Whether it's a good time to buy a house depends a lot on where you live. Economists say many cities haven't seen much of a correction yet; they predict that prices will keep sliding in some of them for years.

But other areas could level off much sooner, in part because prices are already down. In Arlington, Mass., a suburb just outside Boston, home prices have fallen 18 percent from their peak in the summer of 2005. Back then, 38-year-old art teacher Alan Sutherland was visiting open houses, but found everything to be unaffordable.

"We actually looked at a condo in Arlington in the mid-400s … and as they were selling, they were going up. So we gave up and just put it off," Sutherland recalls.

But in the past couple of months, Sutherland says friends have been calling to tell him about not just condos, but single-family homes they've seen in the area for sale in the mid-$300,000 range. He says he never saw that last year.

Don't Jump In. But Do Look.

Broker Anita Shishmanian is working with Sutherland on his house hunt. She says that in recent weeks, her phone has been ringing more, as buyers get interested in looking for deals.

"Buyers are suddenly just deciding, 'Oh, maybe it's time to buy,'" Shishmanian says. "They're always hearing now that it's a buyers market."

And it's not just brokers saying that. So is Mark Zandi, chief economist at Moody's Economy.com.

"I'm not saying jump in right away," Zandi says. "There's no need to. I think, though, it's a good time to start looking around. There's a lot of inventory, a lot of options. Inventories have never been as high as they are today. Moreover, fixed-mortgage rates are down a little bit, and sellers are willing to deal."

Zandi recently came out with a report, "Housing at the Tipping Point," that projects the severity and length of the housing correction in nearly 400 cities and towns across the country. The variation is dramatic. He says some markets will see modest price declines and may be at the bottom of their trough already: Boston, Napa, Calif., Salt Lake City, Boulder, Colo. He says you might find a good deal on a house there right now.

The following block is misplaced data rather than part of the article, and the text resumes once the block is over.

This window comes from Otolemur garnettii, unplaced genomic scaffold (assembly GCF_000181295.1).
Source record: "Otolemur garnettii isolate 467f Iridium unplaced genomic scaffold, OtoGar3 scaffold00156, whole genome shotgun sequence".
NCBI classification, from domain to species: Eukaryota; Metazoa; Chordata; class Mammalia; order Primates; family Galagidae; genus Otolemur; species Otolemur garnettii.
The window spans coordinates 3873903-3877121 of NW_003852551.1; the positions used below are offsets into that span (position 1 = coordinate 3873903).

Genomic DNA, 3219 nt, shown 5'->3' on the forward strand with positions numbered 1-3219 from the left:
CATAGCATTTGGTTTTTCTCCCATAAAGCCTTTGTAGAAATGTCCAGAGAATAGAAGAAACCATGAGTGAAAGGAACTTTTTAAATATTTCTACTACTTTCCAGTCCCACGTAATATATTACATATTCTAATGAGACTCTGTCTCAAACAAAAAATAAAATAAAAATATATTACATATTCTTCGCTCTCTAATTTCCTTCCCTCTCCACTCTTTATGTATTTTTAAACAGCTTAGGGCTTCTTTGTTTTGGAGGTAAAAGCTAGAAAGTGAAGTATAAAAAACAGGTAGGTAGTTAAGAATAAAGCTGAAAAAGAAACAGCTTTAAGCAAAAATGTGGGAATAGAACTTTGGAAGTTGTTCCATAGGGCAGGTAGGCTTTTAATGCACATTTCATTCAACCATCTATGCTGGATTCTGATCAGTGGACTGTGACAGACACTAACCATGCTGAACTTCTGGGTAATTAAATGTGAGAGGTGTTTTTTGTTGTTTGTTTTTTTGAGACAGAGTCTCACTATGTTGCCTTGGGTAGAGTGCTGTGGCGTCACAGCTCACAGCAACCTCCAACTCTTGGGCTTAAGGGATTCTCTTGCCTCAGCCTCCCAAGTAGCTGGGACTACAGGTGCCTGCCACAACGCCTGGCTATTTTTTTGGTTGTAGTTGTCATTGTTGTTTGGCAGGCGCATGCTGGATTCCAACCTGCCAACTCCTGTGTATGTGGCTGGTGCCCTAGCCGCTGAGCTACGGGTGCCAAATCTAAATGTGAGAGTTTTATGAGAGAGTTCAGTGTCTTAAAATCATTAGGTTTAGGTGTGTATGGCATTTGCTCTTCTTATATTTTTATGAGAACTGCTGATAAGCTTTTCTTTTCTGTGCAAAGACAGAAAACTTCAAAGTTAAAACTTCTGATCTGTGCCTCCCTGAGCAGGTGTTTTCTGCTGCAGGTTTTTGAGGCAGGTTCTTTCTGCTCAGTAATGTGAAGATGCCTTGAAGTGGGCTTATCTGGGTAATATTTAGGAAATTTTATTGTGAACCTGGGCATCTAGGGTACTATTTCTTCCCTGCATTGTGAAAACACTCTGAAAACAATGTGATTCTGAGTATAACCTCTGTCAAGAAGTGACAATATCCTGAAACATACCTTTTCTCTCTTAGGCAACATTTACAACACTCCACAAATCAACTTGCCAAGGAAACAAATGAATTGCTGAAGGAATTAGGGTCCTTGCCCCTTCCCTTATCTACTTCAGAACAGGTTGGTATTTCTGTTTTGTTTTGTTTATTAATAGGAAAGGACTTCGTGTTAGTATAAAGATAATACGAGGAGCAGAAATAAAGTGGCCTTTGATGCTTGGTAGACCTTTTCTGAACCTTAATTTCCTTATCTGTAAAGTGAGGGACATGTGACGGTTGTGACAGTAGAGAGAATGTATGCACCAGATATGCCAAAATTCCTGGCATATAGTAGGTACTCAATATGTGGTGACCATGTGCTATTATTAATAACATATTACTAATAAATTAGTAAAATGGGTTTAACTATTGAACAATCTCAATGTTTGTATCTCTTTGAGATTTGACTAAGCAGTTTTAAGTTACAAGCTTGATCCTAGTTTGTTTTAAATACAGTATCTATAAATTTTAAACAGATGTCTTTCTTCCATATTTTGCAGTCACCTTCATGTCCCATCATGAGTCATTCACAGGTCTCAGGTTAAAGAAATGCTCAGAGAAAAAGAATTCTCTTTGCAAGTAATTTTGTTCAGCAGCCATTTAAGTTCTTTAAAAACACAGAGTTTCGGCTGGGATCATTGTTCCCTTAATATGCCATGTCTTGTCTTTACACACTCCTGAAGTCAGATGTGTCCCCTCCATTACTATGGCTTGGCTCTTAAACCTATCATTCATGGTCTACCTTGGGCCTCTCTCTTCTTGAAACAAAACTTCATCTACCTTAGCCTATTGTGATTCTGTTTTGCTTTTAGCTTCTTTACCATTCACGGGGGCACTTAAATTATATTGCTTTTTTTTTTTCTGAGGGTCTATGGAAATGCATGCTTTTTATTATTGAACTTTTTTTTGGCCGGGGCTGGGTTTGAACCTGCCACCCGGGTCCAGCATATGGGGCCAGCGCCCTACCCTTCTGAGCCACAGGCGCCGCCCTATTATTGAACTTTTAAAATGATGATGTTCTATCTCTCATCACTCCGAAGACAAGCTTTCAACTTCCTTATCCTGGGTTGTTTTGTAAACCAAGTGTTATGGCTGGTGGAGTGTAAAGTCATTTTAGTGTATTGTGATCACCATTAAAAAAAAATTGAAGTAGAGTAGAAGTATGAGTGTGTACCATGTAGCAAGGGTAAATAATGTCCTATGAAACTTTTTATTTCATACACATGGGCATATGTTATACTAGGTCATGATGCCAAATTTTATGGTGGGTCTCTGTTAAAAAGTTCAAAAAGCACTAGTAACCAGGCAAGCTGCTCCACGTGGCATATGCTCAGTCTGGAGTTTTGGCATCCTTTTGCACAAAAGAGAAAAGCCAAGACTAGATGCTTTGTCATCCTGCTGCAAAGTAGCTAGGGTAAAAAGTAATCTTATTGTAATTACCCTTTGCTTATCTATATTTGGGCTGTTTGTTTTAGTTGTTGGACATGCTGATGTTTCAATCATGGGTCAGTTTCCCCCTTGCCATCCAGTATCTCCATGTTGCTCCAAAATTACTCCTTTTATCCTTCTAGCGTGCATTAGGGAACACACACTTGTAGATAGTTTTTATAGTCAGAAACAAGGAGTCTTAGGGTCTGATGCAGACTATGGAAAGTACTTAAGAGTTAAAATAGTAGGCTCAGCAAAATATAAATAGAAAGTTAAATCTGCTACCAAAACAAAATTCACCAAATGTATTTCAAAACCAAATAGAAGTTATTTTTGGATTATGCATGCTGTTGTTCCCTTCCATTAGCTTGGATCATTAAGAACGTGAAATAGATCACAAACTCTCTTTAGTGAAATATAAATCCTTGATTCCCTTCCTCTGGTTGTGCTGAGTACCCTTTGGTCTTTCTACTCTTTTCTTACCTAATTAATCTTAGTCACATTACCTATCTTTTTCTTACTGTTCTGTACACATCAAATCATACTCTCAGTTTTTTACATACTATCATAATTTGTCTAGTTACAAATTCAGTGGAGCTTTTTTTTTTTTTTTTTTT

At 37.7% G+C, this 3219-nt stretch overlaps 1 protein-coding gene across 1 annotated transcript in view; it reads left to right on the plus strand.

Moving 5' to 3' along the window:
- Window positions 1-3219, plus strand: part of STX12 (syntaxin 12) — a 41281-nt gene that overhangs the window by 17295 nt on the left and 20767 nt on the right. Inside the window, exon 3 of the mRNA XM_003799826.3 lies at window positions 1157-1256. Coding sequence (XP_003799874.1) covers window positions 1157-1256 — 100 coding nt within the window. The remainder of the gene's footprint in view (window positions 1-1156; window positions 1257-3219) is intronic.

But in other areas, Zandi says prices will keep going down: Reno, Washington, D.C., Vallejo Calif., and Naples, Fla., among them.

Rent or Buy?

And some economists still see a strong case for renting.

"Economic fundamentals favor renting at the moment," says Gleb Nechayev, with Torto Wheaton Research in Boston. "No question about it. In most major cities, renting seems like a better deal because of how much house prices have gone up."

Nechayev says that even with housing prices starting to come down, the monthly cost of owning is still historically very high compared with renting. And he says almost nobody expects home prices to rise for a few years.

So he argues it doesn't make sense if you're spending, say, $1,400 a month to rent a two-bedroom apartment to pay a $2,200 mortgage on a similar two-bedroom condo. True, there can be tax savings when you own. But there are also added costs: insurance, condo fees, maintenance and repairs and property taxes.

That said, if you find a house you just love and want to be in for a long time, many economists say it's not a bad time to buy in some cities — if you do your homework.